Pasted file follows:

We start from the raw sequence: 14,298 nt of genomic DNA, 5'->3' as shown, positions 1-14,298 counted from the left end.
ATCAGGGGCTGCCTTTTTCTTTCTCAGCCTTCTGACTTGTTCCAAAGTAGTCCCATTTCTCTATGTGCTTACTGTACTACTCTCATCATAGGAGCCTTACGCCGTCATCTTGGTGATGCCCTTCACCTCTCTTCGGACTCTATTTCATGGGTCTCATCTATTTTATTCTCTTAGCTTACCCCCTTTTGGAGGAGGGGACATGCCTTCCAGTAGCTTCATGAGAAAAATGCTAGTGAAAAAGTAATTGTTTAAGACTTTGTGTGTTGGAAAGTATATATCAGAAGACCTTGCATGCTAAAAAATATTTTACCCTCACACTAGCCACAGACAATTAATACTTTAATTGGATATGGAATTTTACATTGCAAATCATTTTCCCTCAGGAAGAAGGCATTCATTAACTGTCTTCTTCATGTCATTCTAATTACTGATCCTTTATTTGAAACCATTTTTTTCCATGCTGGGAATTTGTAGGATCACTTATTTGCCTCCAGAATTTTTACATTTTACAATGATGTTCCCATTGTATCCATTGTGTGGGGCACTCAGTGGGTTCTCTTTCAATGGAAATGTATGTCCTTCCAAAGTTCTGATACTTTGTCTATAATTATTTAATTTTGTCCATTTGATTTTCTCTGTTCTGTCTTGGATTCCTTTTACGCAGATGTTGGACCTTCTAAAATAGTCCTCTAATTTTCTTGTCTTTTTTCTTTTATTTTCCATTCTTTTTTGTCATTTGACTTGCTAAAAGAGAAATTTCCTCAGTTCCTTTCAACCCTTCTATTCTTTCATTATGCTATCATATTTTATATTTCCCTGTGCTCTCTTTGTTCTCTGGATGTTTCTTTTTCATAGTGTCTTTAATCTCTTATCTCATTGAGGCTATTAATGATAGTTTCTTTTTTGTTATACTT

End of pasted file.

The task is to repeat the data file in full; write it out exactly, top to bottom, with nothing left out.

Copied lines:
We start from the raw sequence: 14,298 nt of genomic DNA, 5'->3' as shown, positions 1-14,298 counted from the left end.
ATCAGGGGCTGCCTTTTTCTTTCTCAGCCTTCTGACTTGTTCCAAAGTAGTCCCATTTCTCTATGTGCTTACTGTACTACTCTCATCATAGGAGCCTTACGCCGTCATCTTGGTGATGCCCTTCACCTCTCTTCGGACTCTATTTCATGGGTCTCATCTATTTTATTCTCTTAGCTTACCCCCTTTTGGAGGAGGGGACATGCCTTCCAGTAGCTTCATGAGAAAAATGCTAGTGAAAAAGTAATTGTTTAAGACTTTGTGTGTTGGAAAGTATATATCAGAAGACCTTGCATGCTAAAAAATATTTTACCCTCACACTAGCCACAGACAATTAATACTTTAATTGGATATGGAATTTTACATTGCAAATCATTTTCCCTCAGGAAGAAGGCATTCATTAACTGTCTTCTTCATGTCATTCTAATTACTGATCCTTTATTTGAAACCATTTTTTTCCATGCTGGGAATTTGTAGGATCACTTATTTGCCTCCAGAATTTTTACATTTTACAATGATGTTCCCATTGTATCCATTGTGTGGGGCACTCAGTGGGTTCTCTTTCAATGGAAATGTATGTCCTTCCAAAGTTCTGATACTTTGTCTATAATTATTTAATTTTGTCCATTTGATTTTCTCTGTTCTGTCTTGGATTCCTTTTACGCAGATGTTGGACCTTCTAAAATAGTCCTCTAATTTTCTTGTCTTTTTTCTTTTATTTTCCATTCTTTTTTGTCATTTGACTTGCTAAAAGAGAAATTTCCTCAGTTCCTTTCAACCCTTCTATTCTTTCATTATGCTATCATATTTTATATTTCCCTGTGCTCTCTTTGTTCTCTGGATGTTTCTTTTTCATAGTGTCTTTAATCTCTTATCTCATTGAGGCTATTAATGATAGTTTCTTTTTTGTTATACTT